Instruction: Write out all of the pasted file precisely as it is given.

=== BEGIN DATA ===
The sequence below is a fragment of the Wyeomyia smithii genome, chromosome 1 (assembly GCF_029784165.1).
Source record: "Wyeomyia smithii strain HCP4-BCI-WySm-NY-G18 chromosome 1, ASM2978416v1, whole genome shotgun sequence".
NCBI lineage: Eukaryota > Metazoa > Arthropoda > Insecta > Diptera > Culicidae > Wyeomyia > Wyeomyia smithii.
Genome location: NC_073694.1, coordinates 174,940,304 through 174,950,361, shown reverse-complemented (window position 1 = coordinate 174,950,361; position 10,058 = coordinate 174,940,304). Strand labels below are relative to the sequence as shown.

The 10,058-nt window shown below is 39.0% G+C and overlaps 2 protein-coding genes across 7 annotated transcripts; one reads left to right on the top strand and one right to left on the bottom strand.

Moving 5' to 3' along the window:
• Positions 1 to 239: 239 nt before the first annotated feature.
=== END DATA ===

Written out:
The sequence below is a fragment of the Wyeomyia smithii genome, chromosome 1 (assembly GCF_029784165.1).
Source record: "Wyeomyia smithii strain HCP4-BCI-WySm-NY-G18 chromosome 1, ASM2978416v1, whole genome shotgun sequence".
NCBI lineage: Eukaryota > Metazoa > Arthropoda > Insecta > Diptera > Culicidae > Wyeomyia > Wyeomyia smithii.
Genome location: NC_073694.1, coordinates 174,940,304 through 174,950,361, shown reverse-complemented (window position 1 = coordinate 174,950,361; position 10,058 = coordinate 174,940,304). Strand labels below are relative to the sequence as shown.

The 10,058-nt window shown below is 39.0% G+C and overlaps 2 protein-coding genes across 7 annotated transcripts; one reads left to right on the top strand and one right to left on the bottom strand.

Moving 5' to 3' along the window:
• Positions 1 to 239: 239 nt before the first annotated feature.